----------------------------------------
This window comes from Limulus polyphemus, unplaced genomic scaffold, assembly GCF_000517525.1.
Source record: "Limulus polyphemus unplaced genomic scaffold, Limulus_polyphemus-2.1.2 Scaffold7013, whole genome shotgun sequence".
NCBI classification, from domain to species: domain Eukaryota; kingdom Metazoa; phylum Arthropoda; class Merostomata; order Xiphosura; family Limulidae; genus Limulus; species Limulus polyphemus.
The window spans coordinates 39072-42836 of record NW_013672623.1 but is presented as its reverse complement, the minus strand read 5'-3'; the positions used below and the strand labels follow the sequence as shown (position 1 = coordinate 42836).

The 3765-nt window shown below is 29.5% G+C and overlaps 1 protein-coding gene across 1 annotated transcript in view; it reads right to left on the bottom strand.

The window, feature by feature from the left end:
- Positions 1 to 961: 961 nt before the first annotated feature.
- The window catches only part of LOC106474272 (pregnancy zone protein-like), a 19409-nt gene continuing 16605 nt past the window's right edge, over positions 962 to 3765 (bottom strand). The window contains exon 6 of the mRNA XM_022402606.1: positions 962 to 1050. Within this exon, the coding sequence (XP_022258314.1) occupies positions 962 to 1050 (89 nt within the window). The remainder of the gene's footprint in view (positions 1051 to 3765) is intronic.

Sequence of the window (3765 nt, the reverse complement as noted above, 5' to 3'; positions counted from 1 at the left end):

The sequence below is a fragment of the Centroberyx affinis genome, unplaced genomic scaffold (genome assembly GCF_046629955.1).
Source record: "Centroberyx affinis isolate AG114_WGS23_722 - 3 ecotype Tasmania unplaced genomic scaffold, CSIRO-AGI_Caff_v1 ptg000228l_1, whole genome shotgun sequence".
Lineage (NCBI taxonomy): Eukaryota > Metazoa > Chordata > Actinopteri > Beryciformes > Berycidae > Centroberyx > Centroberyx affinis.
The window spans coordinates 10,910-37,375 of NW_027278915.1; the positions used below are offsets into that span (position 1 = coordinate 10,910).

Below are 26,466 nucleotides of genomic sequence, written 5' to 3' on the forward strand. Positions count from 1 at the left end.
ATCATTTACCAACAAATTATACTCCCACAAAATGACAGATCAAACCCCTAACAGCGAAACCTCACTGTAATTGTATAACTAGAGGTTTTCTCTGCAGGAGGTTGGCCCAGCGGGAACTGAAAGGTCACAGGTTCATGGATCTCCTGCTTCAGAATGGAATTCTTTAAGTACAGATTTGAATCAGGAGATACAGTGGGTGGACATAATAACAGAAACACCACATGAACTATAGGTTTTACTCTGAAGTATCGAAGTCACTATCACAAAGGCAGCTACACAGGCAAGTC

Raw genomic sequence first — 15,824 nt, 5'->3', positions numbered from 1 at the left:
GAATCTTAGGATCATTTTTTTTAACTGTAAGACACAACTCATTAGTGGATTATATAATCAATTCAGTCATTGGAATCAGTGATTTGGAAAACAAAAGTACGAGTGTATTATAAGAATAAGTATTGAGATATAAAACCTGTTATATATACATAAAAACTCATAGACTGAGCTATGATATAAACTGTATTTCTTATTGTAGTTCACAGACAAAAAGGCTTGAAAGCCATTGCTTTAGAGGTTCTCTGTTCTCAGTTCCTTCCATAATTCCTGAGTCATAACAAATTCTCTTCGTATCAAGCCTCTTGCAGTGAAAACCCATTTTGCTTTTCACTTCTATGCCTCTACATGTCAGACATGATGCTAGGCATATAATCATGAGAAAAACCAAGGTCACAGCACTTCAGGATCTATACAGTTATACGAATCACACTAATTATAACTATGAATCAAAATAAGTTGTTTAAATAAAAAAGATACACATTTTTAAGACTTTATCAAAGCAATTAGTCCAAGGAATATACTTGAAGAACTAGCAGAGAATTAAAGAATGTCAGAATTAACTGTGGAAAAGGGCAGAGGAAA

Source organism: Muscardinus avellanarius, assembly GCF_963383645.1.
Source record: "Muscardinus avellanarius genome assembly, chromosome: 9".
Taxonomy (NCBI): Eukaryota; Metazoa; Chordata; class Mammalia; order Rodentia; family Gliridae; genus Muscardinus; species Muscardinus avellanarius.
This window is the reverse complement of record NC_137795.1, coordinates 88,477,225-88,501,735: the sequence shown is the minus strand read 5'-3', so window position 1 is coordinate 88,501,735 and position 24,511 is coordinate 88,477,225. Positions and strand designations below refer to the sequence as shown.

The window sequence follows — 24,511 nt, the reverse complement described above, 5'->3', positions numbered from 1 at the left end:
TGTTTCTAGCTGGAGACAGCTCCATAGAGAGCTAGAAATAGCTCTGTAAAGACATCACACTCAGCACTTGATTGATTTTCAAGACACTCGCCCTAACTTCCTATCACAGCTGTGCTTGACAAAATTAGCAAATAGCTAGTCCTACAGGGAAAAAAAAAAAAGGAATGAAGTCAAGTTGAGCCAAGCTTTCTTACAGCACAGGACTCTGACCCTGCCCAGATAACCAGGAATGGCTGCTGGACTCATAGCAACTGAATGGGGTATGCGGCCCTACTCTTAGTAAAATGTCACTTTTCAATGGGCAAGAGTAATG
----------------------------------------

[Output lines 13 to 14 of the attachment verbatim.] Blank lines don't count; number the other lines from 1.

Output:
The window spans coordinates 10,910-37,375 of NW_027278915.1; the positions used below are offsets into that span (position 1 = coordinate 10,910).

Below are 26,466 nucleotides of genomic sequence, written 5' to 3' on the forward strand. Positions count from 1 at the left end.